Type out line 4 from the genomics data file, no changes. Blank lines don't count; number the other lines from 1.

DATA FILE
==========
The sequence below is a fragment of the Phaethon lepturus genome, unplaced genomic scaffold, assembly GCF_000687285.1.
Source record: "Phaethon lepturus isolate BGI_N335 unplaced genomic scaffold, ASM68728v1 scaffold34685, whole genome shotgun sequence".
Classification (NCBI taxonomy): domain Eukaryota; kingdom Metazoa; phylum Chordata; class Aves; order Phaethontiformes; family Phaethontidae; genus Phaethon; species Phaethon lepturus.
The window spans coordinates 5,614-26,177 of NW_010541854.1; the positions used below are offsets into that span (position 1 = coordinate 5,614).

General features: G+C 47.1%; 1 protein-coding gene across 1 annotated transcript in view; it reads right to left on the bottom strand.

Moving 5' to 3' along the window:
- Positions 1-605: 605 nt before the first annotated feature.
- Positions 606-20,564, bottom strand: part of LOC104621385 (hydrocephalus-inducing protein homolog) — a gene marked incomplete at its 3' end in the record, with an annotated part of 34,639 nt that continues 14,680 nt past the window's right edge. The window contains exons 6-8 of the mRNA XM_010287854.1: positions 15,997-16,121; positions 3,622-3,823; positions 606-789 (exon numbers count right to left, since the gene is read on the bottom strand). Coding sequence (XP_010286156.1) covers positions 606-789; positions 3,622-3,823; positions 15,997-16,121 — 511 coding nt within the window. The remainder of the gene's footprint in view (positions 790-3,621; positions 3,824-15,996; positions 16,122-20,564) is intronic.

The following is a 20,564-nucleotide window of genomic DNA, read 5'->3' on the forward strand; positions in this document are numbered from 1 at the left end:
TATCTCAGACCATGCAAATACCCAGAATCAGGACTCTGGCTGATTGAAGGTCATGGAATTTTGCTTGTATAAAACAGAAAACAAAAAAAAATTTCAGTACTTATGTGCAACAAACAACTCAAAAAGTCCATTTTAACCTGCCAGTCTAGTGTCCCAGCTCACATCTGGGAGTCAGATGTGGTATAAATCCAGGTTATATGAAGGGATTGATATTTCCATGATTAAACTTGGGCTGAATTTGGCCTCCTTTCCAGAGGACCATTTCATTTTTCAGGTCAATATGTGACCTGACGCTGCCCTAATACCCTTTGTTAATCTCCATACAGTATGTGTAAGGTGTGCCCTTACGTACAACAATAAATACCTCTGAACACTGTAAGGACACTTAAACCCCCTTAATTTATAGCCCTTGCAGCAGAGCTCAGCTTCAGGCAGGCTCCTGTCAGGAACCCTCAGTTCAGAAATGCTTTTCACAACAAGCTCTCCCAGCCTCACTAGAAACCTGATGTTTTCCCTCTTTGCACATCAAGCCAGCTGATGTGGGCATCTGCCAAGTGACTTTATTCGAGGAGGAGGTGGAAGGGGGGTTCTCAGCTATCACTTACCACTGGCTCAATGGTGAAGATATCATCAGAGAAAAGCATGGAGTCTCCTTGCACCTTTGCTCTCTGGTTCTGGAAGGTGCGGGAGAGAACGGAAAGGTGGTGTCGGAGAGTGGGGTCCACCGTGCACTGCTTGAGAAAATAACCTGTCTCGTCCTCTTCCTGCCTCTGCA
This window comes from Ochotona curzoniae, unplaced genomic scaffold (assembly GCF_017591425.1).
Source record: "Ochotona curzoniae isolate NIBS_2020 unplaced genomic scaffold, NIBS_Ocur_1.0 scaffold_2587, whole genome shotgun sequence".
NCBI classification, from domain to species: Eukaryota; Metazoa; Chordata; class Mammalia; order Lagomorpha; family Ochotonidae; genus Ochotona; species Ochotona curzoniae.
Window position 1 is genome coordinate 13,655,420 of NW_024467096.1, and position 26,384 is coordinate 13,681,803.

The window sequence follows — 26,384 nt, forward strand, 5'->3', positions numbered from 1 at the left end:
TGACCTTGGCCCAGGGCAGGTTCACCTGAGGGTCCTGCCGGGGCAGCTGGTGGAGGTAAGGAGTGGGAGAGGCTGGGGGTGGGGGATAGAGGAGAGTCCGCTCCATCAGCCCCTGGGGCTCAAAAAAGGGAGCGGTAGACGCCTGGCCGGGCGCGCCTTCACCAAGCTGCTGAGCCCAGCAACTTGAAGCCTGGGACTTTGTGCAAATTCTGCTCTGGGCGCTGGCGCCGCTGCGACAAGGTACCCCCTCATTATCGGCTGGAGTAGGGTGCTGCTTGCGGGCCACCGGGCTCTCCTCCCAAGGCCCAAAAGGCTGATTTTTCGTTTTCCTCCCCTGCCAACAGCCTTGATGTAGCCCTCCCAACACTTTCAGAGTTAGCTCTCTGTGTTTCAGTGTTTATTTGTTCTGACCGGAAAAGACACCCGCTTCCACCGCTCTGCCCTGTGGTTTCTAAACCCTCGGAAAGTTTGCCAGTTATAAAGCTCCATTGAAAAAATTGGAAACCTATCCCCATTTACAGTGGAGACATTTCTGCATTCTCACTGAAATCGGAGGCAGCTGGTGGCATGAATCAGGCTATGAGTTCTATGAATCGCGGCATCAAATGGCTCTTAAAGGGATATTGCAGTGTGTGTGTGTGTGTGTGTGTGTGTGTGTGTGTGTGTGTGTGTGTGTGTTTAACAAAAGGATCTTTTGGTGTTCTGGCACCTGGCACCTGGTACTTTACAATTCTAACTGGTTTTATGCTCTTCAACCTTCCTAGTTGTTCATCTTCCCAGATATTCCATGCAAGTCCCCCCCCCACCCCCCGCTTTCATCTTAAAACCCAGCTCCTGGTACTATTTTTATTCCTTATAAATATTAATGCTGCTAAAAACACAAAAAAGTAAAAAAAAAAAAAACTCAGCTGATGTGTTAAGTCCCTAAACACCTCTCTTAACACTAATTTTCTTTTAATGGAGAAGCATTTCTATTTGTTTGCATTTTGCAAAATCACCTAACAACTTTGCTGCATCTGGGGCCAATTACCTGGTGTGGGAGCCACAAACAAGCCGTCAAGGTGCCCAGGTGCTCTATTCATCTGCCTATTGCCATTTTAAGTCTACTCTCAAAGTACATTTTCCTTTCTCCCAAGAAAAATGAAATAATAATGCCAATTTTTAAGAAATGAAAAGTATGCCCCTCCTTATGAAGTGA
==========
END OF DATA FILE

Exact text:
The window spans coordinates 5,614-26,177 of NW_010541854.1; the positions used below are offsets into that span (position 1 = coordinate 5,614).